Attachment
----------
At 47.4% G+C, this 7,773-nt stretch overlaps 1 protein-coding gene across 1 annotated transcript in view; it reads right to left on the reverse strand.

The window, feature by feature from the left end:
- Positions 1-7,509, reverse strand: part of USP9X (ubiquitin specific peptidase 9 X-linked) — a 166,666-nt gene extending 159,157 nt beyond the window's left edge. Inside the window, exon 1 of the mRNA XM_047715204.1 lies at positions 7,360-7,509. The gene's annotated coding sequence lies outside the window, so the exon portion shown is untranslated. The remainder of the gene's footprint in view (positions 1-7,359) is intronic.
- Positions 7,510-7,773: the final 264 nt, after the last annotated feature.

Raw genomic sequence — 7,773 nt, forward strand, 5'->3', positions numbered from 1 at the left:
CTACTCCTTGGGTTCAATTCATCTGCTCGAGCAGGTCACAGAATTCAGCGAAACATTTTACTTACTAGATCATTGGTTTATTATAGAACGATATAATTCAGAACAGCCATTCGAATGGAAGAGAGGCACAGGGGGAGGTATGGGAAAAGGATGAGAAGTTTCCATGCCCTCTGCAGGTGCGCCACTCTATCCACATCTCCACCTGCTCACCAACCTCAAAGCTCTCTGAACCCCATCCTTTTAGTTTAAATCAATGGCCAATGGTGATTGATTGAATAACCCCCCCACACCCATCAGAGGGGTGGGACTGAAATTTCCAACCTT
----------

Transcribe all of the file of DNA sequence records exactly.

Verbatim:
At 47.4% G+C, this 7,773-nt stretch overlaps 1 protein-coding gene across 1 annotated transcript in view; it reads right to left on the reverse strand.

The window, feature by feature from the left end:
- Positions 1-7,509, reverse strand: part of USP9X (ubiquitin specific peptidase 9 X-linked) — a 166,666-nt gene extending 159,157 nt beyond the window's left edge. Inside the window, exon 1 of the mRNA XM_047715204.1 lies at positions 7,360-7,509. The gene's annotated coding sequence lies outside the window, so the exon portion shown is untranslated. The remainder of the gene's footprint in view (positions 1-7,359) is intronic.
- Positions 7,510-7,773: the final 264 nt, after the last annotated feature.

Raw genomic sequence — 7,773 nt, forward strand, 5'->3', positions numbered from 1 at the left:
CTACTCCTTGGGTTCAATTCATCTGCTCGAGCAGGTCACAGAATTCAGCGAAACATTTTACTTACTAGATCATTGGTTTATTATAGAACGATATAATTCAGAACAGCCATTCGAATGGAAGAGAGGCACAGGGGGAGGTATGGGAAAAGGATGAGAAGTTTCCATGCCCTCTGCAGGTGCGCCACTCTATCCACATCTCCACCTGCTCACCAACCTCAAAGCTCTCTGAACCCCATCCTTTTAGTTTAAATCAATGGCCAATGGTGATTGATTGAATAACCCCCCCACACCCATCAGAGGGGTGGGACTGAAATTTCCAACCTT